If space is not a concern and you want something that can still take the abuse contractor type jobs and project I would recommend the Dewalt 779/780. Durable and accurate, but big footprint. I have had the 780 for a number of years now and it has tackled a lot of varied work. If I was looking for a more space efficient saw that was going to stay in the shop I would look hard at the Bosch glide saw or some of the saws with forward rails such as the Kapex. I think Hitachi and Makita both had some more budget friendly saws that slid forward on the rails as well, but I cannot recall the models.

View them700project's profile

them700project

209 posts in 1658 days


#9 posted 01-28-2020 04:19 PM

I went Kapex. But I dont recommend it. It is a phenomenal saw but too much money. I really only use it for rough cutting, I could have got away with anything for that purpose. I use my TS for almost all my crosscuts.

If I were to do it again I would have bought a 12” bosch, Took the wife out to a nice dinner, and spent the other 750 on other tools.

View TheBeej418's profile

TheBeej418

4 posts in 42 days


#10 posted 01-28-2020 04:26 PM

Let’s be honest, the majority of saws are all more than capable of cutting standard boards and/or moulding.

While the usual suspects would all be fine, consider how and where you’re going to use it. I have a 10” sliding Makita. It’s heavy. Going to a 10” or 12” fixed saw is less than half the weight and a 12” will cut an 8” board at 90*. Additionally, I want to build a miter bench now and have the common style where the slides go out the back. I have to keep the darn thing 14” away from the wall which stinks. The new ones have the slides to the front for more balanced weight and an ability to get it closer to the wall. Bosch makes one with a cool glide arm to accomplish a similar thing.

In the 9 years I’ve had my saw, while I like the idea of the slide, I’ve never cut anything I couldn’t have done with a fixed 12” saw.

-- Brian, Nashville, TN

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RobHannon

334 posts in 1170 days


#11 posted 01-28-2020 04:29 PM



Let s be honest, the majority of saws are all more than capable of cutting standard boards and/or moulding.

While the usual suspects would all be fine, consider how and where you re going to use it. I have a 10” sliding Makita. It s heavy. Going to a 10” or 12” fixed saw is less than half the weight and a 12” will cut an 8” board at 90*. Additionally, I want to build a miter bench now and have the common style where the slides go out the back. I have to keep the darn thing 14” away from the wall which stinks. The new ones have the slides to the front for more balanced weight and an ability to get it closer to the wall. Bosch makes one with a cool glide arm to accomplish a similar thing.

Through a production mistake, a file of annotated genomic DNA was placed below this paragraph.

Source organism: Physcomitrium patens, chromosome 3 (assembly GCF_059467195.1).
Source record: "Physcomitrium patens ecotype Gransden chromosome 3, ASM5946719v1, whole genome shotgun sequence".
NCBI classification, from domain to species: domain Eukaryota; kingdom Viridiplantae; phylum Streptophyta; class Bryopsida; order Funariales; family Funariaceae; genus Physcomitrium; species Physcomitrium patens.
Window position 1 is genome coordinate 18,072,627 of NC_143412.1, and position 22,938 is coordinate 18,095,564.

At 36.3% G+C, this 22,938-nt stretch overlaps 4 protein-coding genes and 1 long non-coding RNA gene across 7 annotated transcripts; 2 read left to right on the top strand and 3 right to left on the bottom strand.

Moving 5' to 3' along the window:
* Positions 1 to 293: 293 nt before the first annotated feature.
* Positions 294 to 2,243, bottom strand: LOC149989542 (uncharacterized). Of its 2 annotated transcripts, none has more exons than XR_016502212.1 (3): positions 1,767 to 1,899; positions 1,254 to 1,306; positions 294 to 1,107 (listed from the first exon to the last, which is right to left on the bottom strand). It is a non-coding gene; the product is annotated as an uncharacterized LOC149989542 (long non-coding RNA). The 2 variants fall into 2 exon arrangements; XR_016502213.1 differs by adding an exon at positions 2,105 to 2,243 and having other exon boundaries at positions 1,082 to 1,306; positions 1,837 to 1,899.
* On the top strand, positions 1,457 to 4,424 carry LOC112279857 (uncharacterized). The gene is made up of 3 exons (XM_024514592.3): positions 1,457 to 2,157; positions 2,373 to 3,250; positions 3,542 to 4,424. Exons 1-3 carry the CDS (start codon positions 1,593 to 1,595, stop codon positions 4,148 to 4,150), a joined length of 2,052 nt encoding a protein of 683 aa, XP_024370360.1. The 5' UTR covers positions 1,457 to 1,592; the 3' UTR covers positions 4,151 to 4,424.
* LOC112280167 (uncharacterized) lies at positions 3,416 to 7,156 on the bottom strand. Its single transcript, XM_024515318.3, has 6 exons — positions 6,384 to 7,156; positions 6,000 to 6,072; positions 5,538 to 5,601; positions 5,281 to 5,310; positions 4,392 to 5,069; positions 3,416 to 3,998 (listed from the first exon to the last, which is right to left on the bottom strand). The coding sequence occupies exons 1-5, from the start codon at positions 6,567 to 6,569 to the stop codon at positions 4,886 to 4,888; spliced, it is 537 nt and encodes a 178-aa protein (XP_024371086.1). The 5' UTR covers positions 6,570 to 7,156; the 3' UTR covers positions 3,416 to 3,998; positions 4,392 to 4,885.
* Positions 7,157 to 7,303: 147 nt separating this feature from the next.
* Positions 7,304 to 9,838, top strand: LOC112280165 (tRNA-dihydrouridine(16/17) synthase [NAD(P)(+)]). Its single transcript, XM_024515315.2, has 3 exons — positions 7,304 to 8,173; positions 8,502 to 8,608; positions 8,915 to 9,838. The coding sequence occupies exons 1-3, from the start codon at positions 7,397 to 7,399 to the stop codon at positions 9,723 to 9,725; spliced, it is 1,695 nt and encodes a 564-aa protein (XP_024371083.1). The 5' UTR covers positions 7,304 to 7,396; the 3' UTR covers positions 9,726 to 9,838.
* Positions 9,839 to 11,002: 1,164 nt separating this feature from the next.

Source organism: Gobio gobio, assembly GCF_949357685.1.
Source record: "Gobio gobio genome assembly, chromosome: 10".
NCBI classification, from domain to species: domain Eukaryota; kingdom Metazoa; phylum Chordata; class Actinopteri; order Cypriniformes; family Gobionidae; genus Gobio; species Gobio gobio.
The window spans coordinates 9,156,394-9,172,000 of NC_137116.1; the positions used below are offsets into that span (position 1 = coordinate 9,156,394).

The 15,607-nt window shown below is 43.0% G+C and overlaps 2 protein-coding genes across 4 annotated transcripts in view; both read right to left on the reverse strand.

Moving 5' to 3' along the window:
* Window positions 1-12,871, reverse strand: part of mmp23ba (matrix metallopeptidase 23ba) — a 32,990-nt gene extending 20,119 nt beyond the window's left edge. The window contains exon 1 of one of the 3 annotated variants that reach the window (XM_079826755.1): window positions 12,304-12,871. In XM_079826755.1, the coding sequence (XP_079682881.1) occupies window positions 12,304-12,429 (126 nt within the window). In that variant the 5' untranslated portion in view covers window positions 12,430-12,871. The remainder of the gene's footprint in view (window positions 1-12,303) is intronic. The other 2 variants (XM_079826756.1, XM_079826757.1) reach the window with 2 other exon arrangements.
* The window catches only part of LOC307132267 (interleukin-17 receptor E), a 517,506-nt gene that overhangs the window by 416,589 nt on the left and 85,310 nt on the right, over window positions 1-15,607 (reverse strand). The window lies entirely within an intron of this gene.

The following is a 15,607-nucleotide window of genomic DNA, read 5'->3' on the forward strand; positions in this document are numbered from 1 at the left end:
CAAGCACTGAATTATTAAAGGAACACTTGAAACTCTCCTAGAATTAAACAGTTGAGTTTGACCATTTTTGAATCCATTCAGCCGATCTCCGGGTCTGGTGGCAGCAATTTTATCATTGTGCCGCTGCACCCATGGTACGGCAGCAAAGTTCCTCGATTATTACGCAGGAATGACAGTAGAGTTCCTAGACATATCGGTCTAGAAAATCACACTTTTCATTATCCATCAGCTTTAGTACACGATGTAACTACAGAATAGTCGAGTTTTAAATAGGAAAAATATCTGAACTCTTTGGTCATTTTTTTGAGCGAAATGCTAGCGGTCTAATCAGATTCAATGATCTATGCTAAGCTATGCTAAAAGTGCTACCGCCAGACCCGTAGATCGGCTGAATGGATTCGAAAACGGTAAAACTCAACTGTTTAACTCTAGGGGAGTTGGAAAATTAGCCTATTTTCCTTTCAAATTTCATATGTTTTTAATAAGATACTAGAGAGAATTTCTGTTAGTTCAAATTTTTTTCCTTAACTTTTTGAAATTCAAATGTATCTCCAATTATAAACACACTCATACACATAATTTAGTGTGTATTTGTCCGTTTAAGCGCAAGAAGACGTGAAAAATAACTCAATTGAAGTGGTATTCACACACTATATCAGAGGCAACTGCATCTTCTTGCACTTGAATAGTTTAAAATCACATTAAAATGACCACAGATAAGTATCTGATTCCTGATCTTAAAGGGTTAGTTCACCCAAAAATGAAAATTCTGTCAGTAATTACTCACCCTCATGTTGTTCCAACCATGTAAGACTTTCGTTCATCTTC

In the 9 years I ve had my saw, while I like the idea of the slide, I ve never cut anything I couldn t have done with a fixed 12” saw.

- TheBeej418

I thought I would rarely use the slide function on mine, but where I have used it a lot more than I expected is repeated stopped cuts to make dados for lap joint in construction lumber. Not something I would recommend for fine work, but for decking or framing where needed its often easier than doing it with a skillsaw.

View wildwoodbybrianjohns's profile

wildwoodbybrianjohns

846 posts in 187 days


#12 posted 01-28-2020 05:11 PM

I agree with some comments above, the new bosch design is a dandy. I have a makita though.

-- Wildwood by Brian Johns: If you tell the truth, you dont have to remember anything (S. Clemens) Edit: Now where is that darn pencil/ tape measure!

View BurlyBob's profile

BurlyBob

7081 posts in 2905 days


#13 posted 01-28-2020 06:21 PM

I bought the first Makita 12” SCMS. It cuts a nice smooth line, but it’s a bugger to get aligned straight and square. I bought it 20 years ago and I would think by now they’ve made improvements to it. The crappiest issue is that the angle stops are so loose and sloppy I don’t even bother with them. I’m thinking of upgrading to that new Bosch 12”.

View Woodbum's profile (online now)

Woodbum

909 posts in 3705 days


#14 posted 01-29-2020 11:23 AM

Bosch 12” SCMS. I don’t use the slider very often, and keep that feature locked; but it is there when I need it. At less than half the price of the Festool Kapex, which I feel is grossly overpriced for the power and torque that it has; the Bosch is a real bargain buy. Plenty of power, accurate and very versatile. The slider action is the best in the business and it is truly wall hugging. Dust collection is so-so without a modification of the dust collection chute; but it is as good as any other sliding miter. I use a Kapex at work and hate it, and owned a Dewalt for a lot of years before the Bosch. If not for the fantastic pricing I got on the Bosch, I would probably still have my Dewalt, which was an old single bevel 12” miter saw with no slider. JMHO and thoughts based solely on personal experience. Good luck, work safely and have fun!

-- "Now I'm just another old guy wearing funny clothes"

View bigblockyeti's profile

bigblockyeti

6282 posts in 2360 days


#15 posted 01-29-2020 05:38 PM

Bosch or Makita, get a slider only if you need the capacity, non-sliding saws are less expensive, take up less room and have fewer places where they can fall out of adjustment.

-- "Lack of effort will result in failure with amazing predictability" - Me